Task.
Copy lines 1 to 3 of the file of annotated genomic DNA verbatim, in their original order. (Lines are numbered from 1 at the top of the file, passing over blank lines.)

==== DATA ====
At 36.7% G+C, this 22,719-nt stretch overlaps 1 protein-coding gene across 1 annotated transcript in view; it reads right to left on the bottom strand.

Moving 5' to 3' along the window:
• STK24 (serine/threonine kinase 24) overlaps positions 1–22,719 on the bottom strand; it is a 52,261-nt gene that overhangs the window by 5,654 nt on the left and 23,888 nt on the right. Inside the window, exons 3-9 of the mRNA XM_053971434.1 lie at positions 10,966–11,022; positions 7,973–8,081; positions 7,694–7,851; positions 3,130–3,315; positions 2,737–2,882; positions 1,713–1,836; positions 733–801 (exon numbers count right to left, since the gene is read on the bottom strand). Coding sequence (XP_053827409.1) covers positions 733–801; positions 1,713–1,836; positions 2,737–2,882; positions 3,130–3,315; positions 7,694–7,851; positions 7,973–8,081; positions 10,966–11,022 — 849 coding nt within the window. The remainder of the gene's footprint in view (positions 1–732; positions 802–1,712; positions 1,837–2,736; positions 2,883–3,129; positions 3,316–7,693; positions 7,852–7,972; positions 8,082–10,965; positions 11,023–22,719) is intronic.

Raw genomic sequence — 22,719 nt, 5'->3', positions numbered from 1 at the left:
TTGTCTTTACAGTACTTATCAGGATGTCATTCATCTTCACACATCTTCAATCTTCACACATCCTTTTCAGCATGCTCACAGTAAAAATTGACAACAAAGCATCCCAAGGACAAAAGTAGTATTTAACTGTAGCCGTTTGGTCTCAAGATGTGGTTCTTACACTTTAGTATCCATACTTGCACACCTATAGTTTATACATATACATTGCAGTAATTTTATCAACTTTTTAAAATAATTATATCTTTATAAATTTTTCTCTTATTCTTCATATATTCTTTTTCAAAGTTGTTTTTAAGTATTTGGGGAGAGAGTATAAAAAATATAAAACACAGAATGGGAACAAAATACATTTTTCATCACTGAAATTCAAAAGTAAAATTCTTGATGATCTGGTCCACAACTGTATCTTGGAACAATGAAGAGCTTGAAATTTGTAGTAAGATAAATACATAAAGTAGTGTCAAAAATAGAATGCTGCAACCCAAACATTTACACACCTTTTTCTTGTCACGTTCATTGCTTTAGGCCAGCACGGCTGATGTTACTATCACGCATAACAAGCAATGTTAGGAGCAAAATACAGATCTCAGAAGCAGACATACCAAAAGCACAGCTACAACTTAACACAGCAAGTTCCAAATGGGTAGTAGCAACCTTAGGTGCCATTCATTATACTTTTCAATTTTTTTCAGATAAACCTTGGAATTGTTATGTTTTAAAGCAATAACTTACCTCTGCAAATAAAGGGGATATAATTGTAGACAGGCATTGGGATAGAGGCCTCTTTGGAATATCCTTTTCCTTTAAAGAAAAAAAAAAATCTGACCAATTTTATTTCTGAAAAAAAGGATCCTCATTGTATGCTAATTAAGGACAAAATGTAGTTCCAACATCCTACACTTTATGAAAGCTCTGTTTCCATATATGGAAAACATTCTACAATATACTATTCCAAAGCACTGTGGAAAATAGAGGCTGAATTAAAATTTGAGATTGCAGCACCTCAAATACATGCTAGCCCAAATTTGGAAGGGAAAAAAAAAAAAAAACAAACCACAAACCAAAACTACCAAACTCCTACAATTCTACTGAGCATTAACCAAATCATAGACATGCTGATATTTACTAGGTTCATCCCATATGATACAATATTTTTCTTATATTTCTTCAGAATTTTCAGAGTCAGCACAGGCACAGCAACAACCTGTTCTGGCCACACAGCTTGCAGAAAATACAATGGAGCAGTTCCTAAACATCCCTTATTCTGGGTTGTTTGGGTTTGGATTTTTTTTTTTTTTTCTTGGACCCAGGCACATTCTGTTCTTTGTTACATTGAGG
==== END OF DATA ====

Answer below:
At 36.7% G+C, this 22,719-nt stretch overlaps 1 protein-coding gene across 1 annotated transcript in view; it reads right to left on the bottom strand.

Moving 5' to 3' along the window:
• STK24 (serine/threonine kinase 24) overlaps positions 1–22,719 on the bottom strand; it is a 52,261-nt gene that overhangs the window by 5,654 nt on the left and 23,888 nt on the right. Inside the window, exons 3-9 of the mRNA XM_053971434.1 lie at positions 10,966–11,022; positions 7,973–8,081; positions 7,694–7,851; positions 3,130–3,315; positions 2,737–2,882; positions 1,713–1,836; positions 733–801 (exon numbers count right to left, since the gene is read on the bottom strand). Coding sequence (XP_053827409.1) covers positions 733–801; positions 1,713–1,836; positions 2,737–2,882; positions 3,130–3,315; positions 7,694–7,851; positions 7,973–8,081; positions 10,966–11,022 — 849 coding nt within the window. The remainder of the gene's footprint in view (positions 1–732; positions 802–1,712; positions 1,837–2,736; positions 2,883–3,129; positions 3,316–7,693; positions 7,852–7,972; positions 8,082–10,965; positions 11,023–22,719) is intronic.